Public Order management: Swedish and Ukrainian police exchange their best practicesOctober 25, 2021
In a study visit to Stockholm, the Ukrainian police practiced skills and knowledge acquired during Public Order training sessions of the EU-funded programme Pravo Police, implemented by the UN Office for Project Services (UNOPS) and the EU Advisory Mission (EUAM).
Last Sunday, Stockholm was preparing for a milestone football match between long-time rivals, Hammarby and A.I.K, clubs. It was the first match, which included spectators after a two-year COVID-19 related ban. Social media reported that more than 20,000 fans were planning to take to the streets of Stockholm, with more than 10,000 marching from the downtown square to the stadium, while fans of the opposing team were also riding in the underground metro directly beneath them.
While most of the supporters planned to bring their friends and families, to peacefully express their support for their favourite teams, there were reports that “ultras” and “firms” groups of both teams were eager to cause trouble and engage in group clashes, something they have been trying to do since the late 19th century.
While this situation posed a serious challenge for the Swedish police, it also provided a perfect opportunity for the Ukrainian police commanders and officers to practice the knowledge and skills they have acquired during a series of Public Order training sessions, which have been conducted over the summer. These training sessions have been organised within the framework of the EU-funded “PRAVO Police” programme, which is implemented by UNOPS in close cooperation with the EU Advisory Mission (EUAM). The training focused on sharing and exposure to European best practices to assist the Ukrainian police in fulfilling their essential duties, responding to public order situations, and maintaining the peace whilst supporting citizens’ rights for assembly in safe environments.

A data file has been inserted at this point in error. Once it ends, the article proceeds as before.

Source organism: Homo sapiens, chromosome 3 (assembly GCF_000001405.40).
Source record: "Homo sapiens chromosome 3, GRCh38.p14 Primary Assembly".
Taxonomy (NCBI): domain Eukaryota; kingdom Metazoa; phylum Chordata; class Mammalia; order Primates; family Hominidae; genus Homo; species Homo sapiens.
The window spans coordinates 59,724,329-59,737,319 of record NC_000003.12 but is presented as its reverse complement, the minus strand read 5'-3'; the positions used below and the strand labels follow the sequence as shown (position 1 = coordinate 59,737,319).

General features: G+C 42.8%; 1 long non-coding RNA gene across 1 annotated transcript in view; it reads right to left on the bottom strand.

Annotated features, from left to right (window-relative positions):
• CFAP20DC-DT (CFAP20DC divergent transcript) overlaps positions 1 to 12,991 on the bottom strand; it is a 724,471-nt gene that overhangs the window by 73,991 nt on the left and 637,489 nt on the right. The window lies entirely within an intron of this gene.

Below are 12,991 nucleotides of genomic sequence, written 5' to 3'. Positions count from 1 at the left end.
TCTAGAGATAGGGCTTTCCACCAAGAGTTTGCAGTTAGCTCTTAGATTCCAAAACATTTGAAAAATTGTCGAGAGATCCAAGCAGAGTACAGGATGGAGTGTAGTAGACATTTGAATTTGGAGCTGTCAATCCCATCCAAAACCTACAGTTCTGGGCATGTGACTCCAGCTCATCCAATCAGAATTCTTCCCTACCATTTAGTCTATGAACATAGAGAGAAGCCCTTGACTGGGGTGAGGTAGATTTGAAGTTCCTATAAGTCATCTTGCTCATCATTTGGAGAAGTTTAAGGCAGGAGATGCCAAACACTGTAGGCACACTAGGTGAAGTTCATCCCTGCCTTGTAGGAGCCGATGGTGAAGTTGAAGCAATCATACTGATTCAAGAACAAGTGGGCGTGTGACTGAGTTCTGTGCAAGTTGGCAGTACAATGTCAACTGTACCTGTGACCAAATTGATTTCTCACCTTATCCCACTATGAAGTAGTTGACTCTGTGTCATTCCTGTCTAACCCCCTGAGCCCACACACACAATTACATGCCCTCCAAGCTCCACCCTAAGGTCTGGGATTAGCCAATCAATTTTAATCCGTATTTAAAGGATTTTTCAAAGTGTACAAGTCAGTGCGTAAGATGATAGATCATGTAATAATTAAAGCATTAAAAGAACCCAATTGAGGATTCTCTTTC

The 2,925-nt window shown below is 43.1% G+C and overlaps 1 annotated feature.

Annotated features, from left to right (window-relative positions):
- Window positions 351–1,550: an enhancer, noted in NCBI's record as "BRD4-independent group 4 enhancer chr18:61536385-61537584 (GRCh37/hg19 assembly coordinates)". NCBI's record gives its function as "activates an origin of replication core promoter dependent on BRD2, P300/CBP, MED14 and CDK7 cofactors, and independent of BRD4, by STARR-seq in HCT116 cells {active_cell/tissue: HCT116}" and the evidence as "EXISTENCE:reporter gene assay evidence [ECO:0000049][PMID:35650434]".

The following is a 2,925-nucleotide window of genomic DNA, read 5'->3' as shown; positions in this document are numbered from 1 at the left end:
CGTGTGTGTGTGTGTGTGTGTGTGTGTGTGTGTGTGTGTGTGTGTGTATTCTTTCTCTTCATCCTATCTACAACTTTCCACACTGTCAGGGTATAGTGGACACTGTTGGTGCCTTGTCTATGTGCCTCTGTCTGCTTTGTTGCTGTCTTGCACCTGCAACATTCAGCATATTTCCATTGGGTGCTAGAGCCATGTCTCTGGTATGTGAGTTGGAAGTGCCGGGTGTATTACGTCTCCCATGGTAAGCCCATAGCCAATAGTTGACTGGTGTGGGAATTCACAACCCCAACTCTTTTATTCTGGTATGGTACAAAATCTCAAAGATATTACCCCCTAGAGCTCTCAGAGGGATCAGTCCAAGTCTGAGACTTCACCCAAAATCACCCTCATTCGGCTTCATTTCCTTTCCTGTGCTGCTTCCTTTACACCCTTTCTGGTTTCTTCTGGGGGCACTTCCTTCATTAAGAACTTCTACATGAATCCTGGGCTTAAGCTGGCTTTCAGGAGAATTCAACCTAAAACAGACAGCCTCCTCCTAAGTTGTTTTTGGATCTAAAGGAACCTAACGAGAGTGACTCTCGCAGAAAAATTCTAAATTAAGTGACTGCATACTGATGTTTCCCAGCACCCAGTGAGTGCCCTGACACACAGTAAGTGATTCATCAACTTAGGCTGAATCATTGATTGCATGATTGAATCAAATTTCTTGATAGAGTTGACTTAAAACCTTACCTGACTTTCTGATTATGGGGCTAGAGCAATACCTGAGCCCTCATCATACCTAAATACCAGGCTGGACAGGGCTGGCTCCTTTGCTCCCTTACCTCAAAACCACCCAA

The study tour was organised as a final stage of these training sessions, which gave Ukrainian officers a unique opportunity to see how the theoretical knowledge, which they acquired during the formal training, can be translated into practical police operations. Their exposure to this live event enforced their recently learned concepts for the need of careful planning, situational analysis and coordination between various teams, including Public Order Units, dialogue and support police, Open Source Intelligence (OSINT), undercover and drone surveillance, K9, mounted police and SWAT elements.
During the study tour, the Ukrainian officers met with their Swedish colleagues. They enhanced their understanding of the importance of preliminary intelligence gathering and analysis, proper planning, logistics, coordination and the efficient use of available resources. Additionally, their knowledge of the importance of trust-building through constant dialogue with the clubs and their support groups helped them employ de-escalation, differentiation and conflict reducing principles and measures. These actions were done while ensuring the adequate flow of information, coordination and distribution of tasks among different police units and delegation of authority to assess the evolving situation and take tactical decisions to their field officers.
The Ukrainian participants were particularly surprised that a Swedish police operation was successful, even though only 200 police officers were deployed. In contrast, a similar operation in Ukraine would require more than 1,500 officers, with backup support contingents from the neighbouring regions being on stand-by.